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Perhaps the most nuanced and well written biography on Thurmond and his larger meaning,
This review is from: Strom Thurmond's America (Hardcover)
Few political figures carry as much baggage with them as the late Senator Strom Thurmond. Most people recoil at the mention of his name, immediately associating him with segregation, defense of Jim Crow, the Dixiecrat movement, and his strident conservatism well before conservatism was in fashion. Crespino doesn't seek to exonerate Thurmond or to fashion a hagiography to him, but to explain his larger relevance in America's post-World War II politics, and how he effectively gave birth to the modern conservative movement. Crespino grasps and lays bare Thurmond's inherent contradictions and blatant hypocracy that were always hiding just below the surface of the man. How else do you explain a man who was clearly quite segregationist, yet at the same time who fathered a daughter with a black woman? Or for that matter a staunch New Dealer willing to break with his party over segregation, potentially throwing the 1948 election to the Republicans? For Thurmond it was never about himself, but about the ideas he embraced. Looking around he saw no one else willing to take the lead on the issues he held to and was willing to pick up that banner and lead the charge. Like a modern day John C. Calhoun, Thurmond was willing to stand up to Washington and the political establishment and boldly state what truths he held to be self-evident. It is that aspect of Thurmond that is fascinating. Right or wrong, he was fearless in leading the charge, knowing there were many like him throughout the South and elsewhere that held to these same beliefs. Standing up to your party and your President certainly carries with it many perils, yet Thurmond had the strength of his convictions and if he was going to sin, decided to sin boldly!
The unfolding Civil Rights movement of the 1950s showed that Thurmond was the tip of the spear and that many other white Southern Democrats shared his fear of what would come to pass. Other Southern governors, senators, congressmen, and legislators quickly realized that the changes Thurmond warned of in 1948 were coming to pass. While Thurmond certainly wasn't directing or orchestrating them, he was the spokesman and theorist for their era. Thurmond's attuned political skill also gave him sense the sands were shifting. The election of fellow Senator John F. Kennedy in 1960 told him that the segregation accommodating era of Democratic politics was coming to an end. The resurgence of more conservative elements in the Republican party following the 1956 elections and the ascendancy of Richard Nixon meant Republican were increasingly more in line with Southern values than Democrats. Sensing that shift in the winds Thurmond made a bold move to change his party affiliation at a time when few in the South would have dared or contemplated it. Southern Democrats had always been more conservative socially and fiscally than other members of their party and as Crespino points out Thurmond's breakaway presaged the ascendancy of George Wallace, Nixon's "Southern Strategy", the Moral Majority, and more. While Barry Goldwater and Ronald Reagan represented a Western variant of conservativism (socially liberal, fiscally conservative) it would take a while for the broader Republican party to create the big tent that could include Southern conservatives.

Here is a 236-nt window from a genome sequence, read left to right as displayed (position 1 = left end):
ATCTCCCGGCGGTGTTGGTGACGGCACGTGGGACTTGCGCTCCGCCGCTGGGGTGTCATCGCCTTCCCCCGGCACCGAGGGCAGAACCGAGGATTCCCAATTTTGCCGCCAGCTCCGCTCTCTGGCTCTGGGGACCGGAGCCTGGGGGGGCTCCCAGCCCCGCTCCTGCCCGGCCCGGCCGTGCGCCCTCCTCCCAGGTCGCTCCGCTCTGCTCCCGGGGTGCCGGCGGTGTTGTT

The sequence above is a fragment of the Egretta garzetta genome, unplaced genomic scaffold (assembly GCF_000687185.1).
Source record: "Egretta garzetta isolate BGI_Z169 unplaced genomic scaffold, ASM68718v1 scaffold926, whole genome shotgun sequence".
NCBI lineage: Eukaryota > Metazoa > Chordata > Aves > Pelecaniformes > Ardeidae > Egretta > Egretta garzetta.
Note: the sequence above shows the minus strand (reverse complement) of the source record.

A polarizing subject such as Strom Thurmond could lead authors to create a polemic or a hagiography, but Crespino does neither here. What results is a well balanced, nuanced, and indepth appraisal of Thurmond and his broader meaning and relevance not just to America's past, but it's present and future. Crespino is not an apologist, but presents Thurmond as he existed. Readers wanting to hate and despise Thurmond as well as those hoping he will be lionized with come away with a new reassessment of Thurmond. If only more political biographies were as well written as this...